KUALA LUMPUR (Bloomberg) - Malaysian stocks rose the most in more than two years and the ringgit gained after an overnight surge in Brent crude eased concern that finances will deteriorate for Asia's only major oil exporter.
The FTSE Bursa Malaysia KLCI Index of shares was up 2.3 per cent as of 11:07 a.m. in Kuala Lumpur, poised for its biggest advance since May 2013. The ringgit climbed 1.3 per cent to 4.2527 a US dollar, trimming losses for this year's worst- performing Asian currency, prices from local banks compiled by Bloomberg show. Brent crude rose 6.7 per cent on Wednesday, the steepest increase in more than two weeks.
Asian markets were also driven higher as odds for a U.S. interest-rate hike later Thursday fade. Malaysia's central bank Governor Zeti Akhtar Aziz said the country faces a "very challenging" period that it's been able to manage so far and the ringgit's decline has been affected by many factors including domestic ones, according to a report in the local New Straits Times newspaper. The nation isn't headed for a crisis, she said. A demonstration by pro-government supporters on Wednesday passed relatively peacefully.
The rally in stocks has "basically been driven by a surge in oil prices overnight," said Geoffrey Ng, director at Fortress Capital Asset Management Sdn. in Kuala Lumpur overseeing about RM1 billion. "Being an oil- exporting nation, any positive movement in oil is generally good - the correlation with the Malaysian market is quite positive."
The ringgit and Indonesia's rupiah, the two worst- performing currencies in Asia this year, are now looking the most attractive in emerging markets based on exchange-rate valuation metrics, Jens Nystedt, managing director at Morgan Stanley Investment Management, said in a phone interview from Jakarta on Wednesday. The firm also favors government bonds in those countries, he said.
Prime Minister Najib Razak has come under pressure to step down over a financial scandal. Police fired tear gas at government supporters known as Red Shirts on Wednesday as a group tried to enter the capital's Chinatown in what some saw as being racially motivated demonstrations. Markets reacted with a "little bit of a euphoria" as some people had anticipated a less-than-peaceful rally, said James Lau, a Kuala Lumpur-based investment director at Pheim Asset Management Asia.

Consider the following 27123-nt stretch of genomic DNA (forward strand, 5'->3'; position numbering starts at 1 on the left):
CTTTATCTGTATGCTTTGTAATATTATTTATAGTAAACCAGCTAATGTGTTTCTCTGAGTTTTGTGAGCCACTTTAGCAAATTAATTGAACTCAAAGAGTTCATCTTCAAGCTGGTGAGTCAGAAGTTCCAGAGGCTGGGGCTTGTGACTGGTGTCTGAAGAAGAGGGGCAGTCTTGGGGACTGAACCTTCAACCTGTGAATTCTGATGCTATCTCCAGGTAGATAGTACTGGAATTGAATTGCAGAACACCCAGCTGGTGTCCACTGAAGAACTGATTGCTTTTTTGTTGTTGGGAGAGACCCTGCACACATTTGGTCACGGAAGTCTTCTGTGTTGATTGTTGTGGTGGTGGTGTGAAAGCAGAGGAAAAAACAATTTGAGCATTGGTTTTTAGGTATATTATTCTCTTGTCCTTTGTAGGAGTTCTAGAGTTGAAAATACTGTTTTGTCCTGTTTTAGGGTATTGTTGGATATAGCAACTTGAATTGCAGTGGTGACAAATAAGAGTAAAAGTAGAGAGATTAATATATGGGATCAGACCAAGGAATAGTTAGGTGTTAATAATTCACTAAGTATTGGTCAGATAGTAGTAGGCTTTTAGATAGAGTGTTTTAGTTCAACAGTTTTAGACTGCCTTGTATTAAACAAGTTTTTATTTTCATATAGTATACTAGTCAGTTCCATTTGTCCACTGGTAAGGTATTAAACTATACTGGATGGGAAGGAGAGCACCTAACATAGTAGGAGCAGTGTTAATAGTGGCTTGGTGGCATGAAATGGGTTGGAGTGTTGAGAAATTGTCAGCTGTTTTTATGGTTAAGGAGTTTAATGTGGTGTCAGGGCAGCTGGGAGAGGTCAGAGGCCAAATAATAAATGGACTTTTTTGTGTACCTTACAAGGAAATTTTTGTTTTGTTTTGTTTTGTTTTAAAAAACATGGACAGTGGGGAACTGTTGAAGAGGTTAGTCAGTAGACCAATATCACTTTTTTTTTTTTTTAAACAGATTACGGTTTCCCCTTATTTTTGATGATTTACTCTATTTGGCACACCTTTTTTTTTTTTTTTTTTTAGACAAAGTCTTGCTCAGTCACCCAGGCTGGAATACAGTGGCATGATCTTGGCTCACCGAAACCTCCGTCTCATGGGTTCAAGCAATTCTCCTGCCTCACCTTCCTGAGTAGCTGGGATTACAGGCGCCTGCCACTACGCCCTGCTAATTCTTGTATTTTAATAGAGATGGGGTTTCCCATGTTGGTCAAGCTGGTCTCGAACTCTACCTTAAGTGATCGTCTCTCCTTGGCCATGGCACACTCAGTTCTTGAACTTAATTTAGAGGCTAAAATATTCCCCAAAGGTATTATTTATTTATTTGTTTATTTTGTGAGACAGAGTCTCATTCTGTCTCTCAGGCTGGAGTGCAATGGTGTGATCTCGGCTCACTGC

The KLCIhas risen about 5 per cent in the past three days. The gauge closed at a three-year low on Aug. 24 amid an exit from emerging markets as Chinese growth slowed and investors prepared for higher U.S. interest rates. Stocks jumped on Sept. 14 after Najib said the government will use its ValueCap Sdn. fund to support the nation's equities with an injection of as much as 20 billion ringgit.
While the ringgit's gain trimmed September's loss to 1.4 per cent, it is still down 24 per cent in the past year. The price of Brent crude has halved in 12 months, helping drive the currency to its lowest level in more than 17 years.
"The dollar is on the backfoot because analysts are coming around to the notion that the Federal Reserve may not hike tonight," said Sim Moh Siong, a currency strategist at Bank of Singapore Ltd. "That's provided relief for emerging-market currencies, plus the fact that oil prices have rallied." Futures show 32 per cent odds that the Fed will move on Thursday, and a bigger 44 per cent chance for an October increase. The likelihood for December is 64 per cent. The Bloomberg Dollar Spot Index fell 0.1 per cent, adding to Wednesday's 0.4 percent drop.
Malaysia's sovereign notes climbed. The five-year yield fell two basis points to 3.83 percent, according to prices from Bursa Malaysia. The nation's local-currency bonds have returned 0.2 per cent in the past month, while Indonesia's have lost 3.1 per cent, Bloomberg indexes show.